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Kerch v. Johnson

United States District Court, M.D. Georgia, Macon Division

February 13, 2018

PHILLIP NATHAN KERCH, Plaintiff,
v.
Warden GLENN JOHNSON, et al., Defendants.

          ORDER

          MARC T. TREADWELL, JUDGE

         After screening the Plaintiff's complaint pursuant to 28 U.S.C. § 1915A, United States Magistrate Judge Charles H. Weigle allowed the Plaintiff's retaliation and denial of recreation claims against Defendants Johnson and McClain to proceed. Doc. 10 at 10. The Magistrate Judge recommends that the Plaintiff's access-to-courts claim based on denied access to the law library and access-to-telephones claim be dismissed without prejudice. Id. The Magistrate Judge also denied the Plaintiff's motion to appoint counsel (Doc. 3). Id. The Plaintiff has objected to the Recommendation. Doc. 16. Actually, the Plaintiff has filed a proposed amended complaint, which he states is his “Response to [the] Order and Recommendation.”[1] Id. at 1. In the proposed amended complaint, the Plaintiff no longer alleges an access-to-courts claim based on denied access to the law library nor does he allege an access-to-telephones claim.[2] See generally Id. Rather, the Plaintiff, in large part, reasserts his retaliation and denial of recreation claims.[3] See generally id.

         The Court has reviewed the Recommendation and accepts the findings, conclusions, and recommendations of the Magistrate Judge. The Recommendation is ADOPTED and made the order of this Court. Accordingly, the Plaintiff's access-to-courts claim based on denied access to the law library and access-to-telephones claim are DISMISSED without prejudice. The Plaintiff's retaliation and denial of recreation claims may proceed for further factual development. The Court also GRANTS the Plaintiff's motion to amend (Doc. 16). As stated below, the Court has performed its own preliminary screening of the Plaintiff's amended complaint.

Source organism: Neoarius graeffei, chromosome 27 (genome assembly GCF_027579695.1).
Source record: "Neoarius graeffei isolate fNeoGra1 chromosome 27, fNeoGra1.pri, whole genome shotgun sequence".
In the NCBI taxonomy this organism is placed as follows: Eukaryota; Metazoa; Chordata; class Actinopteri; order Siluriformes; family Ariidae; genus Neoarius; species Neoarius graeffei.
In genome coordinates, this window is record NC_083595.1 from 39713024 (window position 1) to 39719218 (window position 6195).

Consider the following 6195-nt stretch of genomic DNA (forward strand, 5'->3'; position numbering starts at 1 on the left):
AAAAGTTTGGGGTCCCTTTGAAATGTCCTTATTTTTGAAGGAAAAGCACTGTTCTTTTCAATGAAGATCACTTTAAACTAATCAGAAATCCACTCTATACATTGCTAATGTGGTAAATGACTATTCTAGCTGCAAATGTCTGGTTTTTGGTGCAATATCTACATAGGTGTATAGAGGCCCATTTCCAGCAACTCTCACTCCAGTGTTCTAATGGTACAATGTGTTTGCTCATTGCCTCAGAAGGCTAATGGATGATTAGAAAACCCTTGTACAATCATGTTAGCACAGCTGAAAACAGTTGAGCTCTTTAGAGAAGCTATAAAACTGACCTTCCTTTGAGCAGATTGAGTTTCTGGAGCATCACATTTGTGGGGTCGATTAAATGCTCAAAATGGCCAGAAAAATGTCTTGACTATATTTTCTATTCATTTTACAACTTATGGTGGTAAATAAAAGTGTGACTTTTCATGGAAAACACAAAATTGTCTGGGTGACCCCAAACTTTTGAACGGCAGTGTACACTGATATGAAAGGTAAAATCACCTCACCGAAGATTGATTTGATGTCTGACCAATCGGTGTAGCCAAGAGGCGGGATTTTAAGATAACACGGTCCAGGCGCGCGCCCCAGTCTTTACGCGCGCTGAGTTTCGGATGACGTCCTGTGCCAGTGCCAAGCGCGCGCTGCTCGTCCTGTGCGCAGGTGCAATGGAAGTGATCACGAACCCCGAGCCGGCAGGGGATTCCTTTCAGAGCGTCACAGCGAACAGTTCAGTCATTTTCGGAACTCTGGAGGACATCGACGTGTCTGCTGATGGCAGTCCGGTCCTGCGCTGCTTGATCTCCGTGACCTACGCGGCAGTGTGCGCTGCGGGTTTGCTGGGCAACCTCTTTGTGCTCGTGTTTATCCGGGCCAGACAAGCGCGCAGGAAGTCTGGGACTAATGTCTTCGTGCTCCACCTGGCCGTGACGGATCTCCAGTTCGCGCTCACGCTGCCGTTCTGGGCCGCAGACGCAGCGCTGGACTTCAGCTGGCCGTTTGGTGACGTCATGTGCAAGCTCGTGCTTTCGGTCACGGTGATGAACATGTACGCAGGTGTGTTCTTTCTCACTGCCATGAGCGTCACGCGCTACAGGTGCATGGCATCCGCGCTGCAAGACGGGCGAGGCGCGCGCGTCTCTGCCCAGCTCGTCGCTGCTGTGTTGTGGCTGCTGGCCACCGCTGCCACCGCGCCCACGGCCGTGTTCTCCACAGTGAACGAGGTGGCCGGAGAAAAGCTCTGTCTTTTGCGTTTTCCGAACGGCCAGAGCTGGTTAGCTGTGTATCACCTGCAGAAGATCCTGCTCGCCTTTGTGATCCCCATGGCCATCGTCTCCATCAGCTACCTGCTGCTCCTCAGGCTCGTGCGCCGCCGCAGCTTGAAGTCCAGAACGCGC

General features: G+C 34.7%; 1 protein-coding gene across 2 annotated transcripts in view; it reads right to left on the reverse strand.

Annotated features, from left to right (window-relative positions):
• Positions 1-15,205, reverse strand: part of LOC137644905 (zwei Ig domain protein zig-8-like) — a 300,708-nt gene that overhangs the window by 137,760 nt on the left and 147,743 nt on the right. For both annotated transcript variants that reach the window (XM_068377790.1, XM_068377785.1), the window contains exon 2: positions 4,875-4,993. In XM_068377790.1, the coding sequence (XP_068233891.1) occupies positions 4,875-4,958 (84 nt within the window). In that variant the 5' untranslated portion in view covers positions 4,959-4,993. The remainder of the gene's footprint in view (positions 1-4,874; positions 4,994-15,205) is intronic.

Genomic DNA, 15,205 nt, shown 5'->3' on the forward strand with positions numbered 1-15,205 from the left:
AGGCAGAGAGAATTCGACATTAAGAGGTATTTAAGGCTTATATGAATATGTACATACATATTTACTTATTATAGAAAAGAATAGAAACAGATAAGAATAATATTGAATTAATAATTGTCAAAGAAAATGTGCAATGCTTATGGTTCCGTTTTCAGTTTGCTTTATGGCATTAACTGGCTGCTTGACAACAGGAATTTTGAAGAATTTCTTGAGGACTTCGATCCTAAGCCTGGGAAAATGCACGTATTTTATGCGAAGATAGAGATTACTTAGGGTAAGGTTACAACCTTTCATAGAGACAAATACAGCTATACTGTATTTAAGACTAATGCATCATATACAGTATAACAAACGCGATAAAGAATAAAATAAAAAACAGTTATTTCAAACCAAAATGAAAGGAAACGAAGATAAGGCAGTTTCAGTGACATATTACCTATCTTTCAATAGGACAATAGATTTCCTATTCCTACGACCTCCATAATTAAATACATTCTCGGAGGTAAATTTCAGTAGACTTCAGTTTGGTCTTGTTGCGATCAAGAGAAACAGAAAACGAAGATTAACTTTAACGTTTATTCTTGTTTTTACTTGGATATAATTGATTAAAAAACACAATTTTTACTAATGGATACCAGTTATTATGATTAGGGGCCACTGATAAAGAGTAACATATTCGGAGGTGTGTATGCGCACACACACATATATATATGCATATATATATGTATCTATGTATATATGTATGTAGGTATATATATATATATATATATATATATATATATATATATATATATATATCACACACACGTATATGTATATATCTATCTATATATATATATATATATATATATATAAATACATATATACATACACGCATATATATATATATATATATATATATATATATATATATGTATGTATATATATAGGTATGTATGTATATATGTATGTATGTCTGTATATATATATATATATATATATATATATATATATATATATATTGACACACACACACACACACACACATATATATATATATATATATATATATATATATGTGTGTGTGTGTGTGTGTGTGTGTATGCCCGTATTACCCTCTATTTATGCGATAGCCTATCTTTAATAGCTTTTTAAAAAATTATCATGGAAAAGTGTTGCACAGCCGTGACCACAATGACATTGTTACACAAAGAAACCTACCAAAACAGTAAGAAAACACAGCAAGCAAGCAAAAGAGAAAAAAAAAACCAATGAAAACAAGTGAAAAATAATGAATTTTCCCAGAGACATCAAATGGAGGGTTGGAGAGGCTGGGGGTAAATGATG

I. PRELIMINARY SCREENING OF THE PLAINTIFF'S AMENDED COMPLAINT

         Under the Prison Litigation Reform Act (PLRA), 42 U.S.C. § 1997e, when a prisoner seeks redress from a government entity, official, or employee, the court must conduct a preliminary screening. See 28 U.S.C. § 1915A(a). Similarly, a court must conduct a screening when a plaintiff proceeds in forma pauperis. 28 U.S.C. § 1915(e). Both statutes apply here. At the screening stage, a court must accept all of the plaintiff's factual allegations as true. Boxer X v. Harris, 437 F.3d 1107, 1110 (11th Cir. 2006); Hughes v. Lott, 350 F.3d 1157, 1159-60 (11th Cir. 2003). Pro se pleadings are “held to a less stringent standard than pleadings drafted by attorneys and will, therefore, be liberally construed.” Id. (quotation marks omitted). But a pro se complaint must still be dismissed if it: (1) is frivolous or malicious; (2) fails to state a claim upon which relief may be granted; or (3) seeks monetary relief against a defendant who is immune from such relief. 28 U.S.C. § 1915(e)(2)(B).